The rest of Secretary Raimondo’s statement about “preventing disruptions to the power system and diversifying our energy sources” presumes that the US has never had a fully resilient, functional energy grid. She presumes that a diverse, stable energy grid is something we need to work toward.
I’m a Gen Xer. I’m not that old, but I’m not that young either.
For a few years, I lived in a low-income neighborhood with a bad transformer. That was the only time in my life I experienced frequent power outages. Most Americans have been able to rely on the energy grid for a long time.
(Want to know what to eat when the power goes out? Check out our free QUICKSTART Guide.)
The US has had a resilient, diverse power supply. We’ve had hydroelectric, coal, oil, and nuclear-powered electric plants. We have been able to choose to heat our homes with natural gas, propane, oil, electricity, or even coal or wood. Depending on your part of the country, wind or solar electricity generation has been available as well.
Acting like the American energy market somehow needs “help” from the government is misleading in the extreme. We have plenty of our own fossil fuels. I’m not in love with Donald Trump, but the fact is, the United States was a net exporter of energy during Trump’s presidency.
This changed in 2021, not because we ran out of fossil fuels, but because when Biden took over, he immediately slowed or stopped permitting oil and gas projects. On his first day in office, he issued an Executive Order that, among other things, revoked the permit for the Keystone XL Pipeline.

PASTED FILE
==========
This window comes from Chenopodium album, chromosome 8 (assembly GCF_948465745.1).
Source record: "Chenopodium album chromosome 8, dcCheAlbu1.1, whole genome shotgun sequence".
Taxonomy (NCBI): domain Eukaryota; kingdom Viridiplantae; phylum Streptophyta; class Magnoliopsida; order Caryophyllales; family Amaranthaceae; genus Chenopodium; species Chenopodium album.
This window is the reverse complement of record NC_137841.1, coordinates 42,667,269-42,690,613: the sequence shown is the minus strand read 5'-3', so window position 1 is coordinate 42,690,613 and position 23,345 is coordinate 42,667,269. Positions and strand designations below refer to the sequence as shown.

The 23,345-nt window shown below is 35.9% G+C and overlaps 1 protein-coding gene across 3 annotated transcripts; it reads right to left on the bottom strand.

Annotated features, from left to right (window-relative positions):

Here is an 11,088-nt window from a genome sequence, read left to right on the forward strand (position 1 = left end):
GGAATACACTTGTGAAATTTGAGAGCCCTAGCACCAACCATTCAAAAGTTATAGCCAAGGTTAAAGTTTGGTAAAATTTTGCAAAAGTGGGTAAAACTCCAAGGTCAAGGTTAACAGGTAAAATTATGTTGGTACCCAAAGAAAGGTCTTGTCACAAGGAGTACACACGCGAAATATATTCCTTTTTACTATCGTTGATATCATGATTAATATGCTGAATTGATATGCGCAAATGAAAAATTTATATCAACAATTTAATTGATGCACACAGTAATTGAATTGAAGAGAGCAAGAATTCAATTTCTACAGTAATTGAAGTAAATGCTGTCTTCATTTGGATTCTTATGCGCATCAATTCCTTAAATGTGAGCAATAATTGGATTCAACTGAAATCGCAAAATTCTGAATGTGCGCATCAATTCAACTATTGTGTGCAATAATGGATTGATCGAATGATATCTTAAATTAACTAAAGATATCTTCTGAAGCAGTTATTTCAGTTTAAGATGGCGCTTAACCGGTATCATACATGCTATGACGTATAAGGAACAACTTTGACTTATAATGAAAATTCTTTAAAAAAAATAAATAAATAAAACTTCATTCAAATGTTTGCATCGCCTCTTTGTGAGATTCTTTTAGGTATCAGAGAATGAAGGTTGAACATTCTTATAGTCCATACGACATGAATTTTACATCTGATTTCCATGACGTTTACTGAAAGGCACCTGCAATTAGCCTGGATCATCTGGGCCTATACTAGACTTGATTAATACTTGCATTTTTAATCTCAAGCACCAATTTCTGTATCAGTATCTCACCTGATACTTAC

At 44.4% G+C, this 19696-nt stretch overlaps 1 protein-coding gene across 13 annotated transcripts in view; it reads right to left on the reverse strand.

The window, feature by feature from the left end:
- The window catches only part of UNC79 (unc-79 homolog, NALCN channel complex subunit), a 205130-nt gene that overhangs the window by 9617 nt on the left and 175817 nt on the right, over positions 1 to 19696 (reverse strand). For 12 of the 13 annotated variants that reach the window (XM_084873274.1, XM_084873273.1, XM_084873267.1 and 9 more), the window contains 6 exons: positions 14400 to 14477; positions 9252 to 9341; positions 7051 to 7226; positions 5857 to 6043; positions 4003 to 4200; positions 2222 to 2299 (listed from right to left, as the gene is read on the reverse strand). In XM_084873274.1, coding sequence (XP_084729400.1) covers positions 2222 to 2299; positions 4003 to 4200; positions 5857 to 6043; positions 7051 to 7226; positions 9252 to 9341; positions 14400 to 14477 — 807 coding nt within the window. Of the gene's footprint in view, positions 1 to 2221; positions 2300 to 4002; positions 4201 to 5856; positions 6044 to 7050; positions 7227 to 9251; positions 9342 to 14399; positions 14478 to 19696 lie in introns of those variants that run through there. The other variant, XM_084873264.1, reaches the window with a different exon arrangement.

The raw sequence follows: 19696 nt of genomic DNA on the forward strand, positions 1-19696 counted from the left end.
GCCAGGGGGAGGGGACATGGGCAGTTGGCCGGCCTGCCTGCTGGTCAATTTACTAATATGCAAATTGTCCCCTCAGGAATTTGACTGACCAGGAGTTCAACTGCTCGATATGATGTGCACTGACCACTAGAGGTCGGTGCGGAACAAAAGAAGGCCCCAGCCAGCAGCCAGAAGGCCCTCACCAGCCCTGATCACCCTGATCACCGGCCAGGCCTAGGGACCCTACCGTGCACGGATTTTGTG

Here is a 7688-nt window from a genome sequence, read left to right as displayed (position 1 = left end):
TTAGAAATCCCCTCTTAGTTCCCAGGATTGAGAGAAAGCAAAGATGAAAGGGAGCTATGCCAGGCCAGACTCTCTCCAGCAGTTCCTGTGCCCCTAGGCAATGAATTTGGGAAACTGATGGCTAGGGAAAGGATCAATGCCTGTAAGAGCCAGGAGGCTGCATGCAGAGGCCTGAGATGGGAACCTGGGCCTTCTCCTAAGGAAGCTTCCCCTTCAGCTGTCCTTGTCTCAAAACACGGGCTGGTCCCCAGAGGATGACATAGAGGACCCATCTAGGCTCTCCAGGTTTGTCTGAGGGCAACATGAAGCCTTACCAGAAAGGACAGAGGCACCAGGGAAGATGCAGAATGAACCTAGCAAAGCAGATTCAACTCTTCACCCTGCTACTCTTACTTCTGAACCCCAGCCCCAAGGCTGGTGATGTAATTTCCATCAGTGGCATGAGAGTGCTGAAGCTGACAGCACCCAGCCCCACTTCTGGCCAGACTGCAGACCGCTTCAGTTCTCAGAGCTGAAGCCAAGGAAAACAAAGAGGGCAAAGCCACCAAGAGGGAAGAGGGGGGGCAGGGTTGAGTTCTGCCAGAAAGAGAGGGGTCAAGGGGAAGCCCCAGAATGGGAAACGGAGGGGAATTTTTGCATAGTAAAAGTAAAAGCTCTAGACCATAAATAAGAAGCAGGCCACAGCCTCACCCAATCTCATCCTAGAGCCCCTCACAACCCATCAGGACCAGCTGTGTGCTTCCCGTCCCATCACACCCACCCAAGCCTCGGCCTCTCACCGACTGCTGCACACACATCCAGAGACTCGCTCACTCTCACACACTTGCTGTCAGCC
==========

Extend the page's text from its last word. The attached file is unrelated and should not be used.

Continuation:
The effects of bad government policy on nuclear energy have likewise been ignored.
Nuclear power plants produce vast amounts of carbon-neutral electricity. Furthermore, while oil and gas deposits will most likely be exhausted within 40 or 50 years, abundant uranium reserves still exist.
In fact, our neighbor to the north, Canada, has the world’s largest supply.
Canada, however, has many of the same regulatory issues we have in the States. Jordan Peterson conducted an interview with Prime Minister candidate Pierre Poilievre in which they discuss the Canadian energy sector.
Starting at about minute 40, Mr. Poilievre discusses in detail Canada’s lithium and uranium deposits, as well as its oil and gas reserves. Like the Americans, however, Canadians import energy, not because they don’t have it but because regulations make it impossible to extract and/or refine.
For example, Canada is in the perfect position to export liquefied natural gas (LNG). They have abundant natural gas reserves. To refine gas into LNG requires freezing the gas, and guess what? Canada is really, really cold. In theory, Canada could produce some of the cheapest LNG on earth because of its frigid environment.
So why aren’t they producing it?
Well, since 2011, there have been 18 proposals to build LNG facilities in Canada. One is under construction. That’s it.
They’re just sitting on huge reserves.
And the US is even worse. We’re closing perfectly operable coal and nuclear power plants. The Chicago area closed its last two coal-fired power plants this year. California is about to shut down its Diablo Canyon nuclear power plant even as drought has forced their Lake Oroville hydroelectric power plant to shut down.
Drought and the Russians aren’t responsible for our energy woes.
Really, really bad political decisions are, and the politicians behind those decisions keep pretending it is all out of their hands.
Between the US and Canada, North America has more than enough natural resources, not to mention the technical expertise, to main high standards of living for ourselves and our trade partners. We don’t need to rely on foreign dictatorships for energy. And yet Secretary Raimondo ignores all this. She says that responding to the climate crisis has never been more urgent, and therein we find the political class’s justification for ignoring the US’s cheapest and most abundant forms of energy.